Tonight, let me acknowledge the National Parks Association’s campaign for a Great Koala National Park.

Following extensive consultation with the NPA and the North Coast Environment Council, Labor took to the 2015 election, a commitment to a new national park to cover 315,000 hectares of forest inland from Coffs Harbour, including all public land within two meta-populations of koalas.

The Coalition parties have consistently mocked this proposal. This is part of a long tradition of scare campaigns around the creation of national parks estate.

In 1944, during the parliamentary debate on the Kosciusko State Park Bill, Mr Roy Vincent MP, the Country Party member for Raleigh, said that the McKell Government was:

“Attempting to filch from the state 144,000 acres of forest land that cannot be spared…. A crime is really being committed in revoking the state forests by virtue of the passage of this legislation.”

The Deputy Premier, Troy Grant is keeping this tradition alive today. In parliament recently he said that my policy for the North Coast;

‘…was to put a heap of koalas there and drive thousands of people out of forestry jobs’

But as you know, and as the Deputy Premier should know, koalas need not be put on North Coast of New South Wales—they are already there.
The proposed Great Koala National Park would protect the habitat of 4,500 koalas—some 20% of this state’s remaining wild population.  

This is crucial. We know the state’s koalas are vulnerable. In 2012, Labor’s then Federal Environment Minister added koala populations in Queensland, New South Wales and the ACT to the threatened species list. Over the past twenty years koala numbers in NSW have dropped by a third .

The time to act is now.

Despite the status of the koala, no nationally recognised reserves have been set aside to ensure the protection of this species in the wild. What we are trying to achieve, in creating conservation reserves, is the preservation of this endangered species.

Like China’s panda reserves, a Koala National Park will help preserve this species in the wild and attract tourists to northern New South Wales.

Almost two centuries have passed since Wordsworth wrote of a national property that we can all perceive and enjoy.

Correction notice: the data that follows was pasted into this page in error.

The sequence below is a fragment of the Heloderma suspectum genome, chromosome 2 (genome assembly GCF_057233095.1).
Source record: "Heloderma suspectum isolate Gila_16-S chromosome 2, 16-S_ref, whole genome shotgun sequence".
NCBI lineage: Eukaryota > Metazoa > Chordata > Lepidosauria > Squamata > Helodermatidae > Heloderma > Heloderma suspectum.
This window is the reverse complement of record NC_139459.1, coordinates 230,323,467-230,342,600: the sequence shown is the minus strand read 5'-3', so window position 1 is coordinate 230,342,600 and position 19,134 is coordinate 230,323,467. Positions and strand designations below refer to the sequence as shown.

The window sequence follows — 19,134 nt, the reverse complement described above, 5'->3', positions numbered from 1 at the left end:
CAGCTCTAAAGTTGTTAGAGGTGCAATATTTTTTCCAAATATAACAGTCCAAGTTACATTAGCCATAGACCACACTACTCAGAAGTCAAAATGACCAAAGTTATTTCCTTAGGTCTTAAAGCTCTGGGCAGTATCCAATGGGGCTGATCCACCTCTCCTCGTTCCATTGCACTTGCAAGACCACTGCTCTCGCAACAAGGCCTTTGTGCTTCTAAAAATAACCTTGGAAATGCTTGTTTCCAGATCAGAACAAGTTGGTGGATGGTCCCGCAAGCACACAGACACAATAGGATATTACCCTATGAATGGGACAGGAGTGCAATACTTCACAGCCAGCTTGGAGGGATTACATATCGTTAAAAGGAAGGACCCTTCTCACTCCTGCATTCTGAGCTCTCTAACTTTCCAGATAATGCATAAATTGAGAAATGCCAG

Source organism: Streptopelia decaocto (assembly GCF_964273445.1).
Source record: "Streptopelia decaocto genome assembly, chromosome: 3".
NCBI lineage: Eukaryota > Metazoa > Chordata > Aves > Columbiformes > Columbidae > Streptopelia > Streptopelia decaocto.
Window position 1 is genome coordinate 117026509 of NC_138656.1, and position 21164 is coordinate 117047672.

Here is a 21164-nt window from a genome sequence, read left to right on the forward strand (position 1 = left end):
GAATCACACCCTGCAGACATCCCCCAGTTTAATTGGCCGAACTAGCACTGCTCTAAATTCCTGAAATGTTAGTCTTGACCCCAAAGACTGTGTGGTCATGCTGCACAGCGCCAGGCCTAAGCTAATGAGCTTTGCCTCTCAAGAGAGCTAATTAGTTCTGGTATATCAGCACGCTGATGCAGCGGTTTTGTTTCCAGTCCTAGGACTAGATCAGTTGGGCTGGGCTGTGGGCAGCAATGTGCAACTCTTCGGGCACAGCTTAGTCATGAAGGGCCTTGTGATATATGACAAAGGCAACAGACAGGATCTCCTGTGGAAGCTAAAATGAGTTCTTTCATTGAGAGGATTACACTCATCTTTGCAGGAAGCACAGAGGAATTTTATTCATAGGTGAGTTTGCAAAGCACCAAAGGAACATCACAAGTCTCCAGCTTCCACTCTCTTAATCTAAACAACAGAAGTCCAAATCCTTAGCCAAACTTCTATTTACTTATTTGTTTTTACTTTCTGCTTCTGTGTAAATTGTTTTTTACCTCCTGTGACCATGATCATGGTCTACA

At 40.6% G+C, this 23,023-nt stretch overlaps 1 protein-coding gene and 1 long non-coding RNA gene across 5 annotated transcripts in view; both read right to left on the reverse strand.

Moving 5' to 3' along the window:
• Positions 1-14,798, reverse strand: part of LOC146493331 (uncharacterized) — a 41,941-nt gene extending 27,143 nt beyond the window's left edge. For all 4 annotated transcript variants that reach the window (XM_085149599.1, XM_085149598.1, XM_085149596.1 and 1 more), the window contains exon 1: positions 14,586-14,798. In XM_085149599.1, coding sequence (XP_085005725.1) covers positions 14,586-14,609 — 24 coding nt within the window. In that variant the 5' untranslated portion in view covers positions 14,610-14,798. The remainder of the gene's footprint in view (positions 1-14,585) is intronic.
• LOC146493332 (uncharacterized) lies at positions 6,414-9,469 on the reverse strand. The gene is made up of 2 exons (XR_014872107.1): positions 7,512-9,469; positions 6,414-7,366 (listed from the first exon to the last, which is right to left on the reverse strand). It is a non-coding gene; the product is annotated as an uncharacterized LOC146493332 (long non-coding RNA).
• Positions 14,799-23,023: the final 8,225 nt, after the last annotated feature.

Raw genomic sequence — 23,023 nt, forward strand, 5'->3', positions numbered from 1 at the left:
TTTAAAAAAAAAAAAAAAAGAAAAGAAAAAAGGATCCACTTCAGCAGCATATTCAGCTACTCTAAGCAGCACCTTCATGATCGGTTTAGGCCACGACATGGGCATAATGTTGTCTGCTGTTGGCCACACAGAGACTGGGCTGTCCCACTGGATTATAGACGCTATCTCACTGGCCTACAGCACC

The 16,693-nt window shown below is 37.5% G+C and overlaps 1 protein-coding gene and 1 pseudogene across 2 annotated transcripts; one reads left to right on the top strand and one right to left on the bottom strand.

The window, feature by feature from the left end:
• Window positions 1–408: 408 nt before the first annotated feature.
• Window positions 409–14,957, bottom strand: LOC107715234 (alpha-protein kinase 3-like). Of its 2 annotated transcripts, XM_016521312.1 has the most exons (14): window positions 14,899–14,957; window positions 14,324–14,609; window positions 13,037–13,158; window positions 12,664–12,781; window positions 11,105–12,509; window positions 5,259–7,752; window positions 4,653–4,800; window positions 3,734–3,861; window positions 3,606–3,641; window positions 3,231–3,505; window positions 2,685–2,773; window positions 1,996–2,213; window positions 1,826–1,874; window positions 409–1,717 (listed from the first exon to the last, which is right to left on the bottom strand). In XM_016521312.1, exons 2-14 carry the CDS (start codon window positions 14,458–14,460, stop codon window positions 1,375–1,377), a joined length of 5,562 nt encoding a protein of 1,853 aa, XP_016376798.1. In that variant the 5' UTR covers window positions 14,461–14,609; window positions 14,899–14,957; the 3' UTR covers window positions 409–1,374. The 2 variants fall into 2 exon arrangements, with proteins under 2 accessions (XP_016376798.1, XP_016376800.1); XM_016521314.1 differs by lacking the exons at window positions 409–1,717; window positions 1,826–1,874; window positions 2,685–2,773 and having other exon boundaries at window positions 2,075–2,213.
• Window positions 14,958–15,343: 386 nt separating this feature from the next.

And while much has changed, much remains the same. We still aim to preserve our nation’s national heritage. We aim to protect the planet’s biological diversity.

I use we deliberately here, for without the leadership of the National Parks Association, the job would be next to impossible.

Governments never achieve anything in a vacuum.

Since 1957, the National Parks Association has agitated and advised governments and parliamentarians on the conservation of our natural heritage.

For decades, the NPA has reminded governments of all persuasions of the critical importance of our national parks. And so it is in partnership with you that future Labor Governments will enhance the national parks estate.

A future Foley Labor Government will build on the conservation legacy of previous Labor governments.

I am proud of our record in building our great New South Wales national parks estate. But I also acknowledge the responsibility that Labor has to keep building a comprehensive, adequate and representative reserve system.

Four and a half years into the life of this conservative government, it is clear that the Liberals and Nationals have no vision for our national parks estate.

In this Parliament, my colleagues and I will defend the integrity of our reserve estate against the constant attacks that are waged on it by the opponents of nature conservation inside and outside the Parliament. 

And in future, the next Labor Government will nurture and further build our world class New South Wales national parks system.